Second Sunday in Lent and Episode 39 in Bible Study

Mother Nature dumped another eight or so inches of snow on Mechanicsville last night and this morning, but it’s already fading away as temperatures rise.  Unable to go out, I worked all morning on revising and finishing Episode 39 in the New Testament: John-RohanMaster-15thC Gospels & Epistles series for the AIC’s You Tube channel.  Watch Episode 39.   There is also an MP3 version with audio only.  Listen to Episode 39

Still focused on the Gospel of St. John, the topics are Feeding the 5,000 and Walking on Water, with discussion of what makes John’s account of both events different.  Also included is the first part of a discussion of the unique Themes, Details and Events found only in the Gospel of St. John, beginning with Part 1 of a discussion of the theme of Light vs. Darkness.

For the series, I purchased The Rohan Master book of hours from which I am in the processing of extracting illustrations related to St. John, one of which is shown here.  The Rohan Master depicts St. John at his desk writing his Gospel with an Eagle (the traditional symbol of St. John) and a banner bearing his name at his feet.  Far above, God the Father observes from the upper right.  The Rohan Hours volume is considered one of the finest illuminated Hours collections in existence, but I still can’t quite come to grips with the Western practice of depicting God the Father, which was forbidden before the rise of power at Rome in the 12th and 13th centuries.

I have also posted a Podcast Homily for Second Sunday in Lent.  Scripture topics include St. Matthew’s Caananite Woman-Hours-Duc de Berry-15thCaccount of the driving out of a demon from the daughter of a Canaanite woman (described by St. Luke as Syro-Phoenecian), St. Paul’s first epistle to the Thessalonians, Chapter 4, verses 1-8, which is a lecture on controlling passions, both of the mind and body, and I include a back reference to 1 Kings 8 on the issue of whether God hears the prayers of those not of the Israelite tradition or blood.   Listen to the Podcast Homily.

For this Blog post I have included two illustrations of this event.   The first is from another Hours collection from Paris around the time of the Rohan book, but this one is by the Limbourg brothers from the Tres Riches Heures of John duc du Berry, which is another tempera and gold leaf creation on vellum.  You can see a ripple in the paper at top center.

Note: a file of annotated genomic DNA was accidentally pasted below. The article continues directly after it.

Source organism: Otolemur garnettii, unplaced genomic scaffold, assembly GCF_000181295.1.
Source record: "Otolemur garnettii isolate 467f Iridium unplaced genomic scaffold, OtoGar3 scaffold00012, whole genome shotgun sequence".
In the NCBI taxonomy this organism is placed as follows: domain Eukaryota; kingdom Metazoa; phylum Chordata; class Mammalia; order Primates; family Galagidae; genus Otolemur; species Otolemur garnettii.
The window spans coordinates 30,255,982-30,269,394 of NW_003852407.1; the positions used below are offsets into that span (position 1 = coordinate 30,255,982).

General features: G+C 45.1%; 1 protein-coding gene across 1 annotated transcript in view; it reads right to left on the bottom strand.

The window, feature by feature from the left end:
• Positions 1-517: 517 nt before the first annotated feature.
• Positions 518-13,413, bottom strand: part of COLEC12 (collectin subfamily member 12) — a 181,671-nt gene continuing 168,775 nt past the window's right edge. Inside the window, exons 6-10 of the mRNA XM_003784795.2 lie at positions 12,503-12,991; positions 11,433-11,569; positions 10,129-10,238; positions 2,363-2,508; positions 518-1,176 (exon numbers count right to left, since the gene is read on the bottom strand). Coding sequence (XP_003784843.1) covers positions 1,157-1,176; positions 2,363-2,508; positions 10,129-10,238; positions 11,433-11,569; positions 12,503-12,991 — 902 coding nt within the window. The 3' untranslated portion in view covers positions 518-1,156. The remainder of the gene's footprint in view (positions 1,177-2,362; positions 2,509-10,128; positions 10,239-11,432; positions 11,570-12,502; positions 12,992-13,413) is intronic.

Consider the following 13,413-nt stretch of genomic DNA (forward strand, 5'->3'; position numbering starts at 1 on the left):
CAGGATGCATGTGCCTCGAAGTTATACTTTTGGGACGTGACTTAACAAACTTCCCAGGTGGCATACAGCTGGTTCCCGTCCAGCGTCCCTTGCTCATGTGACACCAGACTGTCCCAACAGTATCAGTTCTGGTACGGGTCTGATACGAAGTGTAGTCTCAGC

The second illustration is a Baroque style oil on canvas by the Flemish painter, Michael Canaanite Woman-Michael_Angelo_Immenraet-17thCAngelo Immenraet (1621-1683),   Some sources claim the painting is from the collection of oil paintings at Union Church, Idstein, Germany, but I have not been able to confirm that.   I was not able to find a public domain illustration from the Eastern Church tradition.  Somehow, for me, the Immenraet version reminds me of English horse paintings such as those by Stubbs.  They lack the spirituality of the Hours manuscripts and the Eastern icons, being focused on anatomical correctness instead.  For regular visitors to the blog site, I invite you to compare this one with the Duccio egg tempera and gold leaf on the Raising of Lazarus.

Also this week, I finished work on a DVD version of Paintings on Light, my book on the stained glass collection at St. Joseph’s Villa Chapel, Richmond, VA, and a 2-CD version of my Twelve Days of Christmas series.  I have not yet set a price for either.

Blessings to all of you.  And that you for your interest in the Internet ministry of the Anglican Internet Church.

Published by

Anglican Internet Church

Fr. Shibley is a retired Anglican clergyman who produces unique videos, podcasts and books explaining traditional Christian theology from an Anglican perspective. All materials are in layman's language with a minimum of technical or theological terms. All are available either free or at reasonable cost. The AIC Bookstore now includes 17 publications.

Leave a Reply

Fill in your details below or click an icon to log in: Logo

You are commenting using your account. Log Out /  Change )

Twitter picture

You are commenting using your Twitter account. Log Out /  Change )

Facebook photo

You are commenting using your Facebook account. Log Out /  Change )

Connecting to %s